DON’T DRIVE AND EAT: But drive to the drive-through and drive away with a Greggs. Greggs, the traditional Newcastle-upon-Tyne headquartered bakery with a shop in almost every high street is moving into the drive through business, emulating MacDonald’s whose car sized golden arches it wishes to challenge. At the moment Greggs has just one drive-through outlet, in Manchester, but it has worked well, so the bakery chain is looking to roll out the model, it said, announcing good growth in the half year to July 1st with sales up 7% to a touch over £450m. Of that increase, about half was from existing outlets and half from new outlets. Greggs is also enlarging its range, diversifying from pastries and sandwiches to salads and healthy drinks. But it may have to move faster to keep up with the Big Mac who said recently it is now looking at home delivery to challenge the threat posed by the choice from such delivery specialists as Deliveroo.

NEVER WORK WITH: …children and animals, says the old saw. But Pets at Home are proving that at least partly wrong. Pets at Home does exactly what is says on the (pet food) tin – it provides everything you could possibly want for almost every type of pet that might be found in the home. It operates mainly large sheds on retail parks, the reasoning being that pet owners are happy to stock up just occasionally and to drive to their local retail park to do it. Recently it has added veterinary services to the retail offer – and now grooming parlours for the well turned out dog or cat (or even terrapin, perhaps). Those new additions have tended to be the strongest trading parts of the group, but recently Pets have taken a new line on their core businesses – cutting out special offers and promotions and going for consistent low pricing. That seems to be paying off – the latest four month figures, to 20th July, show sales up 5% overall, and on a like for like basis up 2.7%, (the difference reflecting the opening of five new stores). The veterinary division is still top money spinner though, like for like up 11%, but 19% up adding new openings.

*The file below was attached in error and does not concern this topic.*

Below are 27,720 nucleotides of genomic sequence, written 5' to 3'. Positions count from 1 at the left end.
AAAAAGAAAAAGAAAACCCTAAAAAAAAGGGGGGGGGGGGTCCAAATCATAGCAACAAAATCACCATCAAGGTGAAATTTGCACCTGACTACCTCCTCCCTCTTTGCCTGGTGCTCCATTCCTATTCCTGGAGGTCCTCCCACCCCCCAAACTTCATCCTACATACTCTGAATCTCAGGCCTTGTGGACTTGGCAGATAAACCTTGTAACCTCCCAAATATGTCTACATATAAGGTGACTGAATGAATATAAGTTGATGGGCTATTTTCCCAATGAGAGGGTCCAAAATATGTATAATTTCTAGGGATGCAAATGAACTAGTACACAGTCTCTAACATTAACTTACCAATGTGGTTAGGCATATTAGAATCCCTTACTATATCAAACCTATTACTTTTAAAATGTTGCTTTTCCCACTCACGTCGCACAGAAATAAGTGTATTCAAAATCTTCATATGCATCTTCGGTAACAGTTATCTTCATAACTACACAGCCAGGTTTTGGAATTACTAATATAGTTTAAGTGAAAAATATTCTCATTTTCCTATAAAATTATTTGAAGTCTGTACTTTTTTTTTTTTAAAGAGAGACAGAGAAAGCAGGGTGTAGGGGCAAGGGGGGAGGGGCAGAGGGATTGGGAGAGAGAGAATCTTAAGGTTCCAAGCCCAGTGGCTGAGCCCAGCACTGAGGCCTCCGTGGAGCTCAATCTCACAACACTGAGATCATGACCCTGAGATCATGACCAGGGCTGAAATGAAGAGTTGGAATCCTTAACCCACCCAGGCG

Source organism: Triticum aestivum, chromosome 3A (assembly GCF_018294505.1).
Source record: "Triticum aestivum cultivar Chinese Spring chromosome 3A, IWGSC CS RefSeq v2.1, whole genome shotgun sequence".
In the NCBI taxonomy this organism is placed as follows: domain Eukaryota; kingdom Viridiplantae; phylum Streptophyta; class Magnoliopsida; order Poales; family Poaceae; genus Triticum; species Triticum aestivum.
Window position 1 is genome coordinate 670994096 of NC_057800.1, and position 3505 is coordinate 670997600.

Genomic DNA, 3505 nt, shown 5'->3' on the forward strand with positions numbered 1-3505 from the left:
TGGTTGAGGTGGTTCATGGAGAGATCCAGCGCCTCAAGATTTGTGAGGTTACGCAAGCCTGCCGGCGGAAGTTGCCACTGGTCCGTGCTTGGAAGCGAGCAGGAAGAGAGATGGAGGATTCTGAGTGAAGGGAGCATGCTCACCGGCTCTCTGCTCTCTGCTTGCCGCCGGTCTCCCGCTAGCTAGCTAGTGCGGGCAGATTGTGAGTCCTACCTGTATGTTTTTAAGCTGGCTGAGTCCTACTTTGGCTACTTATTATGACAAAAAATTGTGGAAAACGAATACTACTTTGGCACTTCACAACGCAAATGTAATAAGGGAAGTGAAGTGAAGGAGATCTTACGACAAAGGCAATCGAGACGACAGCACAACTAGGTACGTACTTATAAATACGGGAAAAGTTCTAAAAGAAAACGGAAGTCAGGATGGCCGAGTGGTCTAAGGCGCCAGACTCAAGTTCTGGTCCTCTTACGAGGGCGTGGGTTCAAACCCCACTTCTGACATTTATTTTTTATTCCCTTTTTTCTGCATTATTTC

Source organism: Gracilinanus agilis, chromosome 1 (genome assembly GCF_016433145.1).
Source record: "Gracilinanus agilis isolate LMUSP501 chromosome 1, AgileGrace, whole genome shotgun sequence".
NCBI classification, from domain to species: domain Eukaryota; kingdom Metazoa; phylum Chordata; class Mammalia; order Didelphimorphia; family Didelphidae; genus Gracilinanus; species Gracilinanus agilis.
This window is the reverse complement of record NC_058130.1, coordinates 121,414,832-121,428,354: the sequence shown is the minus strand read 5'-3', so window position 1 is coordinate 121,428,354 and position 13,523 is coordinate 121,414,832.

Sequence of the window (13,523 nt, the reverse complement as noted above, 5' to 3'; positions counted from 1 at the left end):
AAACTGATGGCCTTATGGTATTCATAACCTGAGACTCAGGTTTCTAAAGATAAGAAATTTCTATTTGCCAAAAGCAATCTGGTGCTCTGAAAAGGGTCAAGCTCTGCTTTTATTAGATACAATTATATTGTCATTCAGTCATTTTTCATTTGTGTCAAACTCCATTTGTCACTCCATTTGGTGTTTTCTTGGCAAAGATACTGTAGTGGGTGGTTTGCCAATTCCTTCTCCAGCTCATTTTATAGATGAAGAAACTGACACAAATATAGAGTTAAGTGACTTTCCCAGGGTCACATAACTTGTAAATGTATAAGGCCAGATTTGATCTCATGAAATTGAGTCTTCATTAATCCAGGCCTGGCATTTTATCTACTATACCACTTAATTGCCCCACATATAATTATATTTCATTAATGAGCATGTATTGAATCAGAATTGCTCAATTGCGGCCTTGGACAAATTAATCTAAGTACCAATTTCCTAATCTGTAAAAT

KEY MARKET INDICES: (as at 8th August 2017; comments refer to changes on last 7 days; $ is US$)

Interest Rates:

UK£ Base rate: 0.25%, (unchanged): 3 month 0.28% (unchanged); 5 yr 0.73% (fall).

Euro€: 1 mth -0.37% (steady); 3 mth -0.33% (steady); 5 year 0.12% (fall)

US$: 1 mth 1.23% (steady); 3 mth 1.31% (steady); 5 year 1.86% (slight fall) 

Currency Exchanges:

£/Euro: 1.10, £ weakening

£/$: 1.30, £ weakening

Euro/$: 1.18 € steady


Gold, oz: $1,272, slight rise

Aluminium, tonne: $1,980 rise

Copper, tonne:  $6,363, slight rise

Iron Ore, tonne:   $69.09, 10% rise

Oil, Brent Crude barrel: $52.41 slight fall

Wheat, tonne: £147, rise

London Stock Exchange: FTSE 100: 7,494 (rise).  FTSE Allshare: 4,102 (slight rise)


Steady market again, but much chat around oil (where gossips suggest supplies are quietly rising) and aluminium – where there is talk that the Chinese, now major players in the refining intermediation part of the market, are cutting back on environmental grounds.  That seems a bit unlikely but the aluminium price has moved up.